MF: So, writing has begun for the next Ball Park album then?

SC: Yeah, absolutely! Done a bit of writing I guess, since GOOD MOOD came out. I guess I try and always write where I can, always just play a lot of music in my spare time so that ideas are always kind of just bubbling away. And it’s really funny actually, to maybe put all the songs you’ve been working on in a list and realise ‘oh shit, there’s like nearly an album’s worth coming together’.

So, I guess we’re at the point now where… doing some more fleshed-out demos of songs and starting to get together and maybe I’m sharing the demos that I’ve done with the others to start collaborating and making it more of a band effort, which is proving to be really fun so far. I have no idea about like, when we’ll formally start the record or when we’ll put anything new out, but it feels amazing to be getting back into it. I love the creative side of writing and recording.

MF: On songs like ‘Frank’ there have been new vocal effects, do you reckon you’ll follow that path more with future releases or move away from that kind of thing?

SC: Yeah, well, let me firstly say thank you for such a good question. It feels like you actually care which is really nice [laughs]. Yeah, that is genuinely a question I have on my mind. I almost want to throw back to you and be like ‘what do you think?’ because I still am writing with an almost even split between your traditional kind of, rock-sounding songs and then other stuff that’s like, much more modern. I really do love using autotune and heavily-processed vocals for some stuff ’cause it’s just like, so much fun and I listen to a lot of music that’s got that in it.

It’s weird because I actually – with my solo project My Own Pet Radio – did an album like, so long ago, I literally recorded it in 2009 when I was at uni, so ten years ago now. And at the time I had discovered Bon Iver and stuff like that, who was using a lot of autotune in some songs, and I just saw it as this really great, creative effect. I put it in a bunch of songs and even back then my bandmates in Ball Park were like ‘dude, that’s cool, I really like that’, and I remember my dad would hear it and he’d be like ‘oh, I bloody hate that kind of thing’ you know, he saw it as like equivalent to cheap, trashy sort of commercial pop music. It’s funny now that it’s become such a huge, huge part of modern pop music, like it’s really transitioned from being like, this kind of divisive effect that is sort of seen as cheating or whatever, now it’s just really ingrained in the modern sound. Everyone’s doing it and I don’t think it’s really restricting creativity. A lot of the people still are a bit kind of, allergic to it but I love it! I’d love to do it more but I really don’t want to… I want to push the boundaries but I don’t want to alienate fans or have them think… argh, do you know what I’m saying? I don’t know if it’s a good idea or not.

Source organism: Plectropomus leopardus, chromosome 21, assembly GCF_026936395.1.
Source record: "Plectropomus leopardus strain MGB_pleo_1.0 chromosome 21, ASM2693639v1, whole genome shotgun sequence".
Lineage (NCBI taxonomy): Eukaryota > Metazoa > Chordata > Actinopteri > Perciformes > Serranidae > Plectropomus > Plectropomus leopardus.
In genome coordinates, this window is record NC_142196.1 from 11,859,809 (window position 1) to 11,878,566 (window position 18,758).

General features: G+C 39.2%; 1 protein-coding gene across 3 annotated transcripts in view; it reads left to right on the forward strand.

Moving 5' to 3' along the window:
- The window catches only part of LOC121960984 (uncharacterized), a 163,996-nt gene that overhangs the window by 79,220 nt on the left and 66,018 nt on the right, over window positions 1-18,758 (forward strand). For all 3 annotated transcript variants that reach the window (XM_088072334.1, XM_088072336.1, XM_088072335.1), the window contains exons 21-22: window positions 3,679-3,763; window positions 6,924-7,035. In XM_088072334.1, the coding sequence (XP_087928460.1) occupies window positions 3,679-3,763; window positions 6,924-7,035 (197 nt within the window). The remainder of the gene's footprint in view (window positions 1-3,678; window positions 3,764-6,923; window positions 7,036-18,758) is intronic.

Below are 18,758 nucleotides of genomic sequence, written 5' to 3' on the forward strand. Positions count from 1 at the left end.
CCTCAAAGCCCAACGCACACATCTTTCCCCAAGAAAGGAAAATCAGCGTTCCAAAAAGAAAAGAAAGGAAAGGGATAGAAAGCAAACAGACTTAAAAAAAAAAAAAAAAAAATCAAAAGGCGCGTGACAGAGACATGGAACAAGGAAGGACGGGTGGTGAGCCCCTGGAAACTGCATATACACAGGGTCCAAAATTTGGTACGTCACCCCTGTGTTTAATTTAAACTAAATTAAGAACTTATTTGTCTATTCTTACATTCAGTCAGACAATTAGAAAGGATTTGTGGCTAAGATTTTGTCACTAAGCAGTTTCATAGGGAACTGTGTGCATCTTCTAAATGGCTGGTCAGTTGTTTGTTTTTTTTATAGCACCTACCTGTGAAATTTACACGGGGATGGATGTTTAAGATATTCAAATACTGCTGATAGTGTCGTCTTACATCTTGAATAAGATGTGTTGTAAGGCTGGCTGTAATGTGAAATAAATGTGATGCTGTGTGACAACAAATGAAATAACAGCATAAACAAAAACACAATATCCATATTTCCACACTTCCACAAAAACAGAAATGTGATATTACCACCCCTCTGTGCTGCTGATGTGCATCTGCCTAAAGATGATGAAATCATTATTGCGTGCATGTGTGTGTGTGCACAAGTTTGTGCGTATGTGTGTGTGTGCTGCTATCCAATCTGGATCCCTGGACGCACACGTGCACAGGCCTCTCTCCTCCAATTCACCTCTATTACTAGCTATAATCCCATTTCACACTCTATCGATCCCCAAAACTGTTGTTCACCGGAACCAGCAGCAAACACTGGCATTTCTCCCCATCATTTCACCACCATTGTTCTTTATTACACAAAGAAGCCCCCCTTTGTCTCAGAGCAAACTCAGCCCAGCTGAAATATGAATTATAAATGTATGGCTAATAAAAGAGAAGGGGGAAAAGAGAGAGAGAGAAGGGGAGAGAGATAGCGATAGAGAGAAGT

MF: Yeah, I get that. I personally really liked it but that’s just my little two cents. Most people I’ve talked to thought it was sick, I don’t know if that’s any indicator, but I thought it was a great song.

SC: Okay, that’s good. Thank you, I appreciate that. ‘Cause like, I felt with a song like ‘Frank’… yeah again, some people would be like “dude, I thought that was the best thing you did on the album, felt like the most innovative” and then other people are just like “ah, I hate the autotune”. Again, I guess it is still pretty divisive. But in answer to your question, I have been writing quite a lot of songs that use it [laughs].

MF: Oh, cool, I’m keen for that! You were talking about ten years ago… if you could go back in time and talk to yourself ten years ago, what would you say?

SC: Ah, far out [laughs]. Well, as I’m getting older I realise that all the adults and family and stuff that are telling you when you’re in your early-20s to just like, enjoy yourself and really live it up and savour that time of your life, and at the time you’re just kind of like ‘yeah, yeah, yeah, whatever’, and now I realise they were right.